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Open AccessArticle

Procurement of Category 2 Vaccines in China

1
Department of Epidemiology, School of Public Health, Key Laboratory of Public Health Safety (Ministry of Education), Fudan University, Shanghai 200032, China
2
Office of General Affairs and Emergency Management, Centers for Disease Control and Prevention of Changning District, Shanghai 200051, China
3
Department of Epidemiology, School of Public Health, University of Michigan, Ann Arbor, MI 48109, USA
4
Department of Environmental Health Sciences, School of Public Health, University of Michigan, Ann Arbor, MI 48109, USA
*
Authors to whom correspondence should be addressed.
The authors have equally contributed to this work.
Vaccines 2019, 7(3), 97; https://doi.org/10.3390/vaccines7030097
Received: 6 July 2019 / Revised: 6 August 2019 / Accepted: 21 August 2019 / Published: 23 August 2019
(This article belongs to the Section Vaccines and Society)
Internationally, vaccine pricing is relatively opaque, although many low- or lower-middle-income countries belong to international consortiums that jointly procure vaccines. China procures vaccines domestically, and vaccines that require payment from the public (“category 2 vaccines”), have undergone several regulatory changes over the past 15 years. This study aims to describe the vaccine procurement method changes in China since 2005 and to analyze how the procurement method impacted vaccine price. This review of vaccine procurement reforms found that a shift to provincial-level Group Purchasing Organizations after 2016 was accompanied by an increase in most prices. There was more variability in vaccine prices across provinces for vaccines with only one supplier, and these vaccines have a higher price than what is found in United Nations Children’s Fund (UNICEF)-supported countries. China’s current procurement system for non-mandatory vaccines leaves these vaccines costing several-fold more than in other countries, and in particular those supported by Gavi, the Vaccine Alliance. Exploring a variety of methods to reduce vaccine purchase prices will not only directly benefit the general population, but also the government, as they aim to implement more programs to benefit public health in a cost-effective manner. View Full-Text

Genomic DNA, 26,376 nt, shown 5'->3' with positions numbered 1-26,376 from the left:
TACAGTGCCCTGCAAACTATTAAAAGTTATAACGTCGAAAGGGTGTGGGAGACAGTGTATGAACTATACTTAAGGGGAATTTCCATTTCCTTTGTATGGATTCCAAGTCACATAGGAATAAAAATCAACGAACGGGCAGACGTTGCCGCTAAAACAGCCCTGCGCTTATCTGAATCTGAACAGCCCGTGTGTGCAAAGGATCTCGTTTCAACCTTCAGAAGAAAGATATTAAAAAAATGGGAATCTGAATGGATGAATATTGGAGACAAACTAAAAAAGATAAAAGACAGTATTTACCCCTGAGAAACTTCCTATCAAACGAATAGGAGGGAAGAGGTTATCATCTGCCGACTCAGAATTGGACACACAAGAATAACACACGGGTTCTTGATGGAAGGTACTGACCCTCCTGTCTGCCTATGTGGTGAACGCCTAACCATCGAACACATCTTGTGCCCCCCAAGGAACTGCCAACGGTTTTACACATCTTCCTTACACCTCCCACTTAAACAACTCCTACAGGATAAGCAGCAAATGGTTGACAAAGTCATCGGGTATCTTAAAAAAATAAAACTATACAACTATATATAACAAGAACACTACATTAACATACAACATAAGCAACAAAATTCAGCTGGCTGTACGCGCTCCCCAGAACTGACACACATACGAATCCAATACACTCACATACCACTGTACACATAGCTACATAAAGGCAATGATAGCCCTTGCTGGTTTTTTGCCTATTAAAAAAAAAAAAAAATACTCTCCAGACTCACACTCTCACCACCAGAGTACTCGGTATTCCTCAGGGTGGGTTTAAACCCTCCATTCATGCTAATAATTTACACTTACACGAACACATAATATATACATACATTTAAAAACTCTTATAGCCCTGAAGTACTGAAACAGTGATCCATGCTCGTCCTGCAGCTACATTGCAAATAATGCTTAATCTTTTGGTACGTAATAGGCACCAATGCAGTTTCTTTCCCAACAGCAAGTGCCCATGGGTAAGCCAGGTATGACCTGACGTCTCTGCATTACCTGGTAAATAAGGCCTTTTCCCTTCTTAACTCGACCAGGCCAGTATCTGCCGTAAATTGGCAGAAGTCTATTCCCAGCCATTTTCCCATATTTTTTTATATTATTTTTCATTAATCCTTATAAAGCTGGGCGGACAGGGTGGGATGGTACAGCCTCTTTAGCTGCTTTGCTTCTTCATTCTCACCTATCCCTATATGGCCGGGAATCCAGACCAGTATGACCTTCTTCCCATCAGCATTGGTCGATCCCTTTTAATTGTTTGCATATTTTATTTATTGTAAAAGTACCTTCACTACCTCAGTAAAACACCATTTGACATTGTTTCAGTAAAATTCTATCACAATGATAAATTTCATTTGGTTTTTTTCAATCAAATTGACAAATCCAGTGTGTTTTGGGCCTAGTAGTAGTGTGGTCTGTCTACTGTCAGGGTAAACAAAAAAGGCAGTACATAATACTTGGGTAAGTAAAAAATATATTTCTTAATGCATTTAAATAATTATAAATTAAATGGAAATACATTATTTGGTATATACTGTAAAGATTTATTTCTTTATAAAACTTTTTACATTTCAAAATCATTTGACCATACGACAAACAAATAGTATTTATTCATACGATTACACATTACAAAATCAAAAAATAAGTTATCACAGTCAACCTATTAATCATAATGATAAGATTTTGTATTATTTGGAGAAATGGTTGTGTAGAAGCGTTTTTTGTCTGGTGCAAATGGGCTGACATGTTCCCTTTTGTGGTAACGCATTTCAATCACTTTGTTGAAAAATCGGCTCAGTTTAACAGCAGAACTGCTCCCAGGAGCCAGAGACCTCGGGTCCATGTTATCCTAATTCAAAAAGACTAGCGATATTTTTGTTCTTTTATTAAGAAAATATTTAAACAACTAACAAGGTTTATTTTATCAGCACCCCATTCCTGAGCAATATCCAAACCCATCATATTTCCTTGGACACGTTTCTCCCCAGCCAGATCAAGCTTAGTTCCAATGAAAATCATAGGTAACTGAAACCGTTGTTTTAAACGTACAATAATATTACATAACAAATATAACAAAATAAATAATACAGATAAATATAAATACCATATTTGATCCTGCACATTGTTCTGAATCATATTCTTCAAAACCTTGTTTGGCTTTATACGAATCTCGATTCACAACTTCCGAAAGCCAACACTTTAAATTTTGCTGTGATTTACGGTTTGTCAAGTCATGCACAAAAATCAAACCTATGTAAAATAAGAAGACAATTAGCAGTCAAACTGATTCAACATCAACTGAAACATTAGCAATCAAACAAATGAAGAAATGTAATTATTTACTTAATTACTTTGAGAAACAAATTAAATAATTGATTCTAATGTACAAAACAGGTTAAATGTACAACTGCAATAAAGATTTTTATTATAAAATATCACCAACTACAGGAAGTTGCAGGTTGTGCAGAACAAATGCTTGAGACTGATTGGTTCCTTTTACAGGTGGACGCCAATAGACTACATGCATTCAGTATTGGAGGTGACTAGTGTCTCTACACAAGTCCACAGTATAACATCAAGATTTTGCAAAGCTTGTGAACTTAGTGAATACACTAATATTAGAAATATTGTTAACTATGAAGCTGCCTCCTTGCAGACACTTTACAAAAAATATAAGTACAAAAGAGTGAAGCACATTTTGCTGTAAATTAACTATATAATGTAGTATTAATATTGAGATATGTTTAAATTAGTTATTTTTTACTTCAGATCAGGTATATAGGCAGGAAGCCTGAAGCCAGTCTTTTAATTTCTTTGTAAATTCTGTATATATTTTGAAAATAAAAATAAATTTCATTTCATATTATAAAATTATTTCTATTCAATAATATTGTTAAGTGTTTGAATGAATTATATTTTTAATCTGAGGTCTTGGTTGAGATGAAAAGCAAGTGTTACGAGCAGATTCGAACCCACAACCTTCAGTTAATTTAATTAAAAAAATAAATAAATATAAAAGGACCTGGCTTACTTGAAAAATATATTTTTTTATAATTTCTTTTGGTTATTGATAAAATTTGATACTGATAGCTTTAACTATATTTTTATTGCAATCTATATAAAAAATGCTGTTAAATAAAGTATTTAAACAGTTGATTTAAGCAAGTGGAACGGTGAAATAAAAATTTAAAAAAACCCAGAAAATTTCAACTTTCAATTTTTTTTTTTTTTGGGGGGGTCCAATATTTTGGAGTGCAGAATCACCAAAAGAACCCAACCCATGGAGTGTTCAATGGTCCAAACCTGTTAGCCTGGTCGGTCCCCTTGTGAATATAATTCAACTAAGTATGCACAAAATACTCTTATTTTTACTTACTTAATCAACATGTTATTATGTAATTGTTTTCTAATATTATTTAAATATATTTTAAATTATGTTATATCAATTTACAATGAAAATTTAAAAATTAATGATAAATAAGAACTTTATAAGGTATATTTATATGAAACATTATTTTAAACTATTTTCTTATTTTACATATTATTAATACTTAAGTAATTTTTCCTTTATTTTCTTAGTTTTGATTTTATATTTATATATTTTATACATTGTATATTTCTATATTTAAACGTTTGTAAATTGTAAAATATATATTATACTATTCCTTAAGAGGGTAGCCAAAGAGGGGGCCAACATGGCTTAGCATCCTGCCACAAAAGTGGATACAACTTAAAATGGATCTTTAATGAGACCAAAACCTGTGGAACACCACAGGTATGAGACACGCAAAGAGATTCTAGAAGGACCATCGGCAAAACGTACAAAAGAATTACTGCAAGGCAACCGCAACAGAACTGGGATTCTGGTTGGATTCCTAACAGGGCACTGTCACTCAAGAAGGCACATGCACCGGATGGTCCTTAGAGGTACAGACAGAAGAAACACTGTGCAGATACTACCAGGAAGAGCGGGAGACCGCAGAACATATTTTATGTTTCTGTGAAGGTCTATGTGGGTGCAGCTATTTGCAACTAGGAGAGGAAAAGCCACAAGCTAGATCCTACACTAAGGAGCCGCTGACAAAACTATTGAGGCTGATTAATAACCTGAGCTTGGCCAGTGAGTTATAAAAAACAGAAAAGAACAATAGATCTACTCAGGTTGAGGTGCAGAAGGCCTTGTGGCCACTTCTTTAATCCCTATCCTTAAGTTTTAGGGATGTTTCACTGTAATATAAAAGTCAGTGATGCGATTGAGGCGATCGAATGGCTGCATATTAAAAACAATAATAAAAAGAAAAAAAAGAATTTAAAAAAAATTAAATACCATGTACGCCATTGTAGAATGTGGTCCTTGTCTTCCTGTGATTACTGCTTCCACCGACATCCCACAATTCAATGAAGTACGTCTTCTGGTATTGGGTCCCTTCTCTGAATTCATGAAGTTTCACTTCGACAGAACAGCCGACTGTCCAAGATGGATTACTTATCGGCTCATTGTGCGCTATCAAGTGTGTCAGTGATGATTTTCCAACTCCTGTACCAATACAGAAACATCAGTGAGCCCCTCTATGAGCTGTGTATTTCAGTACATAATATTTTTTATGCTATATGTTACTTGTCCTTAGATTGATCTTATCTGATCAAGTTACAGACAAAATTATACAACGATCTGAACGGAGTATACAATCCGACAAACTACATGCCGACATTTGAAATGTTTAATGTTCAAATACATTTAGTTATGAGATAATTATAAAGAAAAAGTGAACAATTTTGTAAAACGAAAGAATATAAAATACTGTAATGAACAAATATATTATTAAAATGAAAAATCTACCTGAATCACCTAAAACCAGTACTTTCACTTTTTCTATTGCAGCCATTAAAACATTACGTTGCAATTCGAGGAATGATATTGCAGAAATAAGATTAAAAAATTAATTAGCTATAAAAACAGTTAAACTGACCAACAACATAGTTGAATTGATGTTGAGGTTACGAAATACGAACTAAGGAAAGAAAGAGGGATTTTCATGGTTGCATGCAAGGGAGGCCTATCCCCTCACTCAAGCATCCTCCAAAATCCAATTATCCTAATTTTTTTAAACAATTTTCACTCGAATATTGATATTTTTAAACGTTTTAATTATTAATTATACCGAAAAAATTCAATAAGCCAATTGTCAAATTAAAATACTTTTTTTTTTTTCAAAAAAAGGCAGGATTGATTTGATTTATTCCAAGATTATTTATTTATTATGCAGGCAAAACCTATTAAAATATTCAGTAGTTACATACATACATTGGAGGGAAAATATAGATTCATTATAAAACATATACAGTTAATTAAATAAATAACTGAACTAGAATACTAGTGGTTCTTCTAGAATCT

Keywords: China; vaccine procurement; vaccine economics China; vaccine procurement; vaccine economics
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MDPI and ACS Style

Zhuang, J.-L.; Wagner, A.L.; Laffoon, M.; Lu, Y.-H.; Jiang, Q.-W. Procurement of Category 2 Vaccines in China. Vaccines 2019, 7, 97.

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